Social networks and survival after breast cancer diagnosis
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Evidence has been inconsistent regarding the impact of social networks on survival after breast cancer diagnosis. We prospectively examined the relation between components of social integration and survival in a large cohort of breast cancer survivors.
Women (N = 4,589) diagnosed with invasive breast cancer were recruited from a population-based, multi-center, case-control study. A median of 5.6 years (Interquartile Range 2.7–8.7) after breast cancer diagnosis, women completed a questionnaire on recent post-diagnosis social networks and other lifestyle factors. Social networks were measured using components of the Berkman-Syme Social Networks Index to create a measure of social connectedness. Based on a search of the National Death Index, 552 deaths (146 related to breast cancer) were identified. Adjusted hazard ratios (HR) and 95% confidence intervals (CI) were estimated using Cox proportional hazards regression.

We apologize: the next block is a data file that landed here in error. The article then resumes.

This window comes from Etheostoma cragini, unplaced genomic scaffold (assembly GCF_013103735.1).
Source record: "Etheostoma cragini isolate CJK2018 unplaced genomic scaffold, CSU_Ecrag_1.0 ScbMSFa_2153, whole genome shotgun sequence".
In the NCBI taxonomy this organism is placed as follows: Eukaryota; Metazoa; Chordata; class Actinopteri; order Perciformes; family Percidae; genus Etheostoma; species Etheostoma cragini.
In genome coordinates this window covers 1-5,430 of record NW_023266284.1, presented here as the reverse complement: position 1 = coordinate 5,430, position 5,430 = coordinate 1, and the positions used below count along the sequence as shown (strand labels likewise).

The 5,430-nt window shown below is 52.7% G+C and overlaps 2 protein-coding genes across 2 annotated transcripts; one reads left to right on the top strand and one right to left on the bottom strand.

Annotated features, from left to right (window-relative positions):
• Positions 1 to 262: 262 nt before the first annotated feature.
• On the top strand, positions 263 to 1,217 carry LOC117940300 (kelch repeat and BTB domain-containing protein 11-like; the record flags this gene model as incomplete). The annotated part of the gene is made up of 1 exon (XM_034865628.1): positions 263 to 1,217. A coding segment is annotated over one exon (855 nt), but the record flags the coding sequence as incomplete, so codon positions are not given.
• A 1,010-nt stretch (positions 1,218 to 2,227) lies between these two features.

Higher scores on a composite measure of social connectedness as determined by the frequency of contacts with family and friends, attendance of religious services, and participation in community activities was associated with a 15–28% reduced risk of death from any cause (p-trend = 0.02). Inverse trends were observed between all-cause mortality and frequency of attendance at religious services (p-trend = 0.0001) and hours per week engaged in community activities (p-trend = 0.0005). No material associations were identified between social networks and breast cancer-specific mortality.
Engagement in activities outside the home was associated with lower overall mortality after breast cancer diagnosis.
KeywordsCancer Oncology Breast cancer Survival Mortality Social networks
This work was supported by The Susan B. Komen For the Cure Foundation (POP 0504234) and NIH grants CA47147 and CA47305.
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